A wonderful bird is the pelican,
His bill will hold more than his belican,
He can take in his beak
Enough food for a week
But I’m damned if I see how the helican!
Dixon Lanier Merritt -1910
Pelicans are in at Riverlands,as flood waters over run the causeway at the dam. On Saturday there were a gazillion (scientific measurement 🙂 ). John Watson was about to call us when we pulled up. Text Messages were sent and many other Camera Club photographers arrived.
Sunday the water was higher and the pelicans while still in good numbers were fewer than Saturday. Sunday morning was a cold affair with temperatures not much above freezing with a good East wind to boot. Sunday afternoon, was warmer in more than one way. Long story that will wait.
This morning, even fewer. There will be birds close to the ramp as long as the water is high but the higher the water,the harder it will be for the birds to fish and they will go where the food is.
A few for your ‘viewing pleasure’ 🙂
I remember a day hunting on Oologah Lake. I rowed the boat out and set about a half dozen decoys. The Pelican swam into the decoys and could not seem to understand why the did not move. They swam back and forth for almost an hour. Never even got a shot at a duck, but was one of my most remembered day of hunting.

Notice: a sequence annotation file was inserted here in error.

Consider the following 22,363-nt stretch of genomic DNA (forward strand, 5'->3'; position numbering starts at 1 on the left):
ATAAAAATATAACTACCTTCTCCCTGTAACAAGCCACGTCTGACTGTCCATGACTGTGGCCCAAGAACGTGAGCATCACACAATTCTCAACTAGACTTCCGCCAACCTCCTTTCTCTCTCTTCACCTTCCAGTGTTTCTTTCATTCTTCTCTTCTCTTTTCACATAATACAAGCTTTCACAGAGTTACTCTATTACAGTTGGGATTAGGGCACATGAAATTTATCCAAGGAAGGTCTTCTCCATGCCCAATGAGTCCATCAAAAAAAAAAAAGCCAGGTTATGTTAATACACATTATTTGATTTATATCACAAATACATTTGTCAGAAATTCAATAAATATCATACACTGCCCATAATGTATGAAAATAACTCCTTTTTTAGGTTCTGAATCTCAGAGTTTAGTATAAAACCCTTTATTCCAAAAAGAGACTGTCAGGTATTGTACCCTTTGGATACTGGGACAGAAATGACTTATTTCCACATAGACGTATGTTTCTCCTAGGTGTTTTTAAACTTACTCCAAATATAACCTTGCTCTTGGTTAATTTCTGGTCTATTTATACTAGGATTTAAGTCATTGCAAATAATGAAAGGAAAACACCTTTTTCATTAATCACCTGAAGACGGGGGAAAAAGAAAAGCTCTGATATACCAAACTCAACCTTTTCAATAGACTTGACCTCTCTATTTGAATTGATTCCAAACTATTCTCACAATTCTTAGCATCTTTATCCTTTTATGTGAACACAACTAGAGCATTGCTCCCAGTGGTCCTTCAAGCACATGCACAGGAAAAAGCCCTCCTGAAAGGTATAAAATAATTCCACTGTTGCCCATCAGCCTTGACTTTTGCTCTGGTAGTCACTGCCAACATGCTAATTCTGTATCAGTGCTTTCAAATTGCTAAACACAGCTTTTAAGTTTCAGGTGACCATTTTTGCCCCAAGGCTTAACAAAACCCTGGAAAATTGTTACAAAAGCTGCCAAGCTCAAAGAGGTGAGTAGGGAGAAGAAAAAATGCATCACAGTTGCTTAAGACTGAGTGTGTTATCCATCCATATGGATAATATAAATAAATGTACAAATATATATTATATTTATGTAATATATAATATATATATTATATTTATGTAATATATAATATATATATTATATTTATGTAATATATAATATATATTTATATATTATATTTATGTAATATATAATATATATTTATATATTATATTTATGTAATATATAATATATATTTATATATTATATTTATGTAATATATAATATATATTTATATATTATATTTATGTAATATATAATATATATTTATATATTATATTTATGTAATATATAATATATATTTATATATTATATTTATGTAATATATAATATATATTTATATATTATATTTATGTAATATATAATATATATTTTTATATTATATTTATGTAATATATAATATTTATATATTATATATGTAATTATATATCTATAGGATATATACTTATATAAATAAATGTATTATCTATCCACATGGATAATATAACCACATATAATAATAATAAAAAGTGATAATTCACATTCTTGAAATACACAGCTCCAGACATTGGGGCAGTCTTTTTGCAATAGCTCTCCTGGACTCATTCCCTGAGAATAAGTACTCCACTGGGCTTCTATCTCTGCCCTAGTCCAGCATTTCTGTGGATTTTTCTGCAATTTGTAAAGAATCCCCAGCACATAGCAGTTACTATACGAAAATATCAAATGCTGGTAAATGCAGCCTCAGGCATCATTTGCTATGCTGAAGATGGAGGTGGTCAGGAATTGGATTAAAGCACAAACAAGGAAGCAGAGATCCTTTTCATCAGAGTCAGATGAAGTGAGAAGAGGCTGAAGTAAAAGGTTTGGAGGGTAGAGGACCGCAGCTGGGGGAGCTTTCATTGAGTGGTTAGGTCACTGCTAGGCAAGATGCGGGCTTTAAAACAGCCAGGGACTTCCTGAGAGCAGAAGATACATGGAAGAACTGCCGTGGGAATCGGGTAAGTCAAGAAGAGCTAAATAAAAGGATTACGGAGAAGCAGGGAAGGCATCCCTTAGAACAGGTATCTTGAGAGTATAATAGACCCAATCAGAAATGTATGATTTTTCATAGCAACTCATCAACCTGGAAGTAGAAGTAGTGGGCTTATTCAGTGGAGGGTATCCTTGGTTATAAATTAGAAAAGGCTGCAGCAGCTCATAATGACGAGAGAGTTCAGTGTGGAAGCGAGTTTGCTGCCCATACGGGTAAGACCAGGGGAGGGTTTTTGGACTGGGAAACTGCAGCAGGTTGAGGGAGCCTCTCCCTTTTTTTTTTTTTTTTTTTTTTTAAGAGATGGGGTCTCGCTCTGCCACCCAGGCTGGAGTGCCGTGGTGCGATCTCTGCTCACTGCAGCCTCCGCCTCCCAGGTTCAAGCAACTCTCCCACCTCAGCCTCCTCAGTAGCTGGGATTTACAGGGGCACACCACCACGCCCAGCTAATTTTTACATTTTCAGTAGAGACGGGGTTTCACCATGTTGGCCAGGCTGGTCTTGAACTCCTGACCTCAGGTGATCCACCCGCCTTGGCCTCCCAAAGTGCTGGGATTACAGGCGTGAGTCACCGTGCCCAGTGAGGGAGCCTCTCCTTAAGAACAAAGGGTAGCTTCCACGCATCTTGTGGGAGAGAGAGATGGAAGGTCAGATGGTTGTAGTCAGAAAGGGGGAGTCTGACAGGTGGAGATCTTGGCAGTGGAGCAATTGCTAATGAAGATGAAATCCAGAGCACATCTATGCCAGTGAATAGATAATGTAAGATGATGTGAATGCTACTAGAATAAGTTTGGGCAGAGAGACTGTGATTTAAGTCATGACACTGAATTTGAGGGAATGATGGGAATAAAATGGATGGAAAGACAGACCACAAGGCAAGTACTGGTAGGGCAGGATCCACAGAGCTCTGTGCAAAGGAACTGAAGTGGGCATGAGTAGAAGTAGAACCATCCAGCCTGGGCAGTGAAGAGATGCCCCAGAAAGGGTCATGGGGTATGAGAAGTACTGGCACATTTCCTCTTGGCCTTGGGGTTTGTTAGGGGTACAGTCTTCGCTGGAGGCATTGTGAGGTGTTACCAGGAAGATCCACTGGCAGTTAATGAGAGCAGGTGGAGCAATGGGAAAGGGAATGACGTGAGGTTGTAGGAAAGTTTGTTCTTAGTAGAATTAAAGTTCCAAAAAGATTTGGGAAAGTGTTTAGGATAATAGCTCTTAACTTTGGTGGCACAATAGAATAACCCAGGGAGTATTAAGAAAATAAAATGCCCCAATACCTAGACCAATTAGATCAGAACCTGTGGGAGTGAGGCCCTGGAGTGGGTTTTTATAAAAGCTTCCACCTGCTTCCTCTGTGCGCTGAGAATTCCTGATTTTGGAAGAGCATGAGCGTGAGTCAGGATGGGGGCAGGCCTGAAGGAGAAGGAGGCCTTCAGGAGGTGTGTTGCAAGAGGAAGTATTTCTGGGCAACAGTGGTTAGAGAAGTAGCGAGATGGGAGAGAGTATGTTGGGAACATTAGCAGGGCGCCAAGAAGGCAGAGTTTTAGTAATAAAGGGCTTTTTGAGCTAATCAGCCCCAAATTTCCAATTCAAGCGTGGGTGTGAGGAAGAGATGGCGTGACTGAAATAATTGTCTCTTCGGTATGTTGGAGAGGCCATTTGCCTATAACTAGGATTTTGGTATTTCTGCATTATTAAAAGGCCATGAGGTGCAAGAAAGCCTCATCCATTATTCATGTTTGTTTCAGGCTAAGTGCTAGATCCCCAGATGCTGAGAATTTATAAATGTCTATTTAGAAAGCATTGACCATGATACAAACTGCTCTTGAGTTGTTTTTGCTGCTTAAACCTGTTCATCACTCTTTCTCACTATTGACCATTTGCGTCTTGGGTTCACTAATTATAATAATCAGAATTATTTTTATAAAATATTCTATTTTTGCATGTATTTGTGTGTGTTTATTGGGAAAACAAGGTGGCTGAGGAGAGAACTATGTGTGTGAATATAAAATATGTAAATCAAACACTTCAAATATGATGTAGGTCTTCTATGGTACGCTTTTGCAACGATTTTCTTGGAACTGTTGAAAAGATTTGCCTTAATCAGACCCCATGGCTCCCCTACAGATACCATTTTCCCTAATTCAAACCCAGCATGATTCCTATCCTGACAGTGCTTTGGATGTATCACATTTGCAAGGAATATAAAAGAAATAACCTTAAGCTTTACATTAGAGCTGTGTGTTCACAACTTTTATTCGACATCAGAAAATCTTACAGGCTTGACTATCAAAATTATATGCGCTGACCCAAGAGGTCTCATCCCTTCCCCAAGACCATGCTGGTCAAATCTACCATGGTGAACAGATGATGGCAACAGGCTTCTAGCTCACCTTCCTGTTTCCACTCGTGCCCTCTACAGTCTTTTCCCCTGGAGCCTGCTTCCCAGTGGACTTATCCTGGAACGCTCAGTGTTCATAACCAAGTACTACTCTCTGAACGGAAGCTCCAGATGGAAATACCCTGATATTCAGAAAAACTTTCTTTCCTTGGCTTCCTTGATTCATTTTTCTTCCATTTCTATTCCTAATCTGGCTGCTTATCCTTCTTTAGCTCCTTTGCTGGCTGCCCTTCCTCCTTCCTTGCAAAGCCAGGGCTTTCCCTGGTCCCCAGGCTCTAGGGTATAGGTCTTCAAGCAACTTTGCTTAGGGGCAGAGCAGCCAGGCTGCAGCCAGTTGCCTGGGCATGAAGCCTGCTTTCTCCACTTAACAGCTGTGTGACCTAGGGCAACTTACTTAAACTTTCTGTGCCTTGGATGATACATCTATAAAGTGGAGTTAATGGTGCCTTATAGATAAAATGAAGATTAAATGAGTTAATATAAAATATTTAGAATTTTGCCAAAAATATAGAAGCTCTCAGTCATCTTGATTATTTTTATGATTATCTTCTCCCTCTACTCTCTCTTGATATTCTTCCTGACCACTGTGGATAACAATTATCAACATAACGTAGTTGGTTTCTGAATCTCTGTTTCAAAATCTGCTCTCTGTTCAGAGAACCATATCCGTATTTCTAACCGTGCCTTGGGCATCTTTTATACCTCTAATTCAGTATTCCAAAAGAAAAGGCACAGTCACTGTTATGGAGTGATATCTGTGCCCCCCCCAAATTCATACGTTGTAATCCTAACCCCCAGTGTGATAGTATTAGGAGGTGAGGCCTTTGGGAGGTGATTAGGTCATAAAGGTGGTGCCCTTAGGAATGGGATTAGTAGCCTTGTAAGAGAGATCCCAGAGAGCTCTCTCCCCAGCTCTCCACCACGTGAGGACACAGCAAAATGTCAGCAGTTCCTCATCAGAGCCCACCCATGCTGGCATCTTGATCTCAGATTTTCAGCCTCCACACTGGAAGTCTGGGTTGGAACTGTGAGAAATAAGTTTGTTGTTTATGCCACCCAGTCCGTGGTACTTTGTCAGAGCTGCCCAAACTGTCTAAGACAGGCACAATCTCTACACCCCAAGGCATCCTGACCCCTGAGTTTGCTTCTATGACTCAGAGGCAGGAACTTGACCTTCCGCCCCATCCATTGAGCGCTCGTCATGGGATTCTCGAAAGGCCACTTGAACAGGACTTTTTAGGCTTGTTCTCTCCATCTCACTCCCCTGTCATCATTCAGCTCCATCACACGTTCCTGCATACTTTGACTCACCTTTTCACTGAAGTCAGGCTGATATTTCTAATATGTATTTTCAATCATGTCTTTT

For such an ungainly looking bird, they are strong and graceful flyers. At times soaring at altitudes where they are mistaken for snow geese and at other times gliding about 18 inches off the water surface using a ‘ground effect” for extreme distances.
It has been a few years since I was last at Oolagah and they were in a drought then. Now that I’m retired, I hope to get back there more often to see family and of course try and call some mallards into the flooded timber– for the gun or the camera (more likely for the camera these days).
Glad the images brought such a pleasant memory.